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Showing that a certain subgroup is the kernal of a homomorphism

  1. Oct 4, 2011 #1
    Let Q be the quaternion group {1, -1, i, -i, j, -j, k, -k}. Show that the normal subgroup {1, -1, i, -i} is the kernal of a homomorphism from Q to {1, -1}.

    I know that if N is a normal subgroup of G then the homomorphism f: G -> G/N has N as the kernal of f. while i can get the kernal of f to be {1, -1, i, -i} i can't seem to get the codomain to be {1, -1}. i've gone through different mappings and all of them while they had the correct kernal always seem to have more than just {1, -1} in the codomain. can someone help me determine the correct homomorphism?
  2. jcsd
  3. Oct 5, 2011 #2


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    Can you show your work? Why do you think the codomain has more than 2 elements?

    Every element of Q appears in the image. The point is that they aren't all distinct in the image.
  4. Oct 7, 2011 #3
    i have tried mapping x to x^2 but then i2 = -1 so it is not in the kernal, x^4 would exclude -1 in the set {1, -1}. i have also tried mapping x to xN where N = {1, -1, i, -i} is a normal subgroup so there exists a natural homomorphism with N as its kernal. but that doesn't work since for instance when x = k we would get kN = {k, -k, -j, j} which is not the right codomain.

    would this next map work? [itex] x \mapsto xN [/itex] where N = {1, -1, i. -i}, x is any member of Q, xN is a left coset, and N is a normal subgroup of Q. Then i map again: [itex] xN \mapsto (xN)^2 [/itex]. so the composition of these will map an x to (xN)2 and the codomain will be {1, -1}.
  5. Oct 7, 2011 #4


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    no because the map x→(xN)2 maps everything to the trivial group {N}, so its kernel is Q.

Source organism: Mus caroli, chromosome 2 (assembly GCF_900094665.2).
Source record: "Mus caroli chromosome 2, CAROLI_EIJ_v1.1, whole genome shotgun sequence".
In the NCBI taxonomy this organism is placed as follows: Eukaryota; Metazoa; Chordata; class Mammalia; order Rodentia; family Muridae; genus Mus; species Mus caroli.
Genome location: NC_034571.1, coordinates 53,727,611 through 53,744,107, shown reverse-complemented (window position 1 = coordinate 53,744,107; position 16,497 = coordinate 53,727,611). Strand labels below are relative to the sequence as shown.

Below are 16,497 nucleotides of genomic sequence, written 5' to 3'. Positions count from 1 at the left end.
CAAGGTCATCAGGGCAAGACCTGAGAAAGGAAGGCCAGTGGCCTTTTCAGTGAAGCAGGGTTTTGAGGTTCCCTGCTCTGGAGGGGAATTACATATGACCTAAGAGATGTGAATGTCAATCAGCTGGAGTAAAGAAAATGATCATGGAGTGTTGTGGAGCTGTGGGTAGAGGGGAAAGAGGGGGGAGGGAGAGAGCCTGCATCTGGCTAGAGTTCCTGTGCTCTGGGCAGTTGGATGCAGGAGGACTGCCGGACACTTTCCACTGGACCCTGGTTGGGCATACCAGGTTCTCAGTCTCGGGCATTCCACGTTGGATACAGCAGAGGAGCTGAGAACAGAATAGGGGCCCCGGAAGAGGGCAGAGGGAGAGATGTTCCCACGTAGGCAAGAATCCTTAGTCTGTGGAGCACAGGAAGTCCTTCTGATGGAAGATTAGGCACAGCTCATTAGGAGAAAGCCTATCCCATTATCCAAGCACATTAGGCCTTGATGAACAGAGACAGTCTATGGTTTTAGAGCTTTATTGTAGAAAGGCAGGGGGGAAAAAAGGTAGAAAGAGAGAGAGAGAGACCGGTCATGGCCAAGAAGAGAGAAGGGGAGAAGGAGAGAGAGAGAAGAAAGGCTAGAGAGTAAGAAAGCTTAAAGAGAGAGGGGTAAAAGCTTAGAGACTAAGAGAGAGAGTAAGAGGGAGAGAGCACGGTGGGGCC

you were on the right track mapping x→xN, can you think of a way to create an isomorphism of Q/N with {-1,1}?
  6. Oct 10, 2011 #5
    ok so i know i can't square it since i would just get x2N = N which would be the identity. i was thinking earlier [tex] xN \mapsto x(xN) [/tex] but that just gives me N back again. what i want to do is to "kinda" square all the entries somehow in xN so that i get only 1 and -1 but i cannot figure out a mapping to help me do that.
  7. Oct 11, 2011 #6
    how about [itex] xN \mapsto x^2 [/itex]? that way {1, -1, i, -i} = N maps to 1 and {j, -j, k, -k} = (k)^2 = -1
  8. Oct 11, 2011 #7


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    the map xN → x2 is not well-defined.

    for x = i, we get N→i2 = -1
    for x = 1. we get N→12 = 1

    so we do not have a unique image for the coset N.
  9. Oct 13, 2011 #8
    hm i'm really stumped on this. it's probably not that difficult but i just don't see it. can someone offer a hint or two?
  10. Oct 14, 2011 #9


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    re-read post #4.

    if N = {1,-1,i,-i} then φ:Q→Q/N given by x→xN, has kernel N.

    since Q/N and {-1,1} are both cyclic groups of order 2, there is an isomorphism between them, namely:

    jN(= kN)→-1, if we call this isomorphism ψ, then ψφ is the desired homomorphism.
  11. Oct 14, 2011 #10
    ah i didn't notice that they were cyclic groups! i was trying to come up with an explicit mapping between them (like a formula of some sort) but could not come up with one at all. this is my first time being exposed to these kind of ideas and i think i'm slowly starting to understand more of it. thanks for your help!
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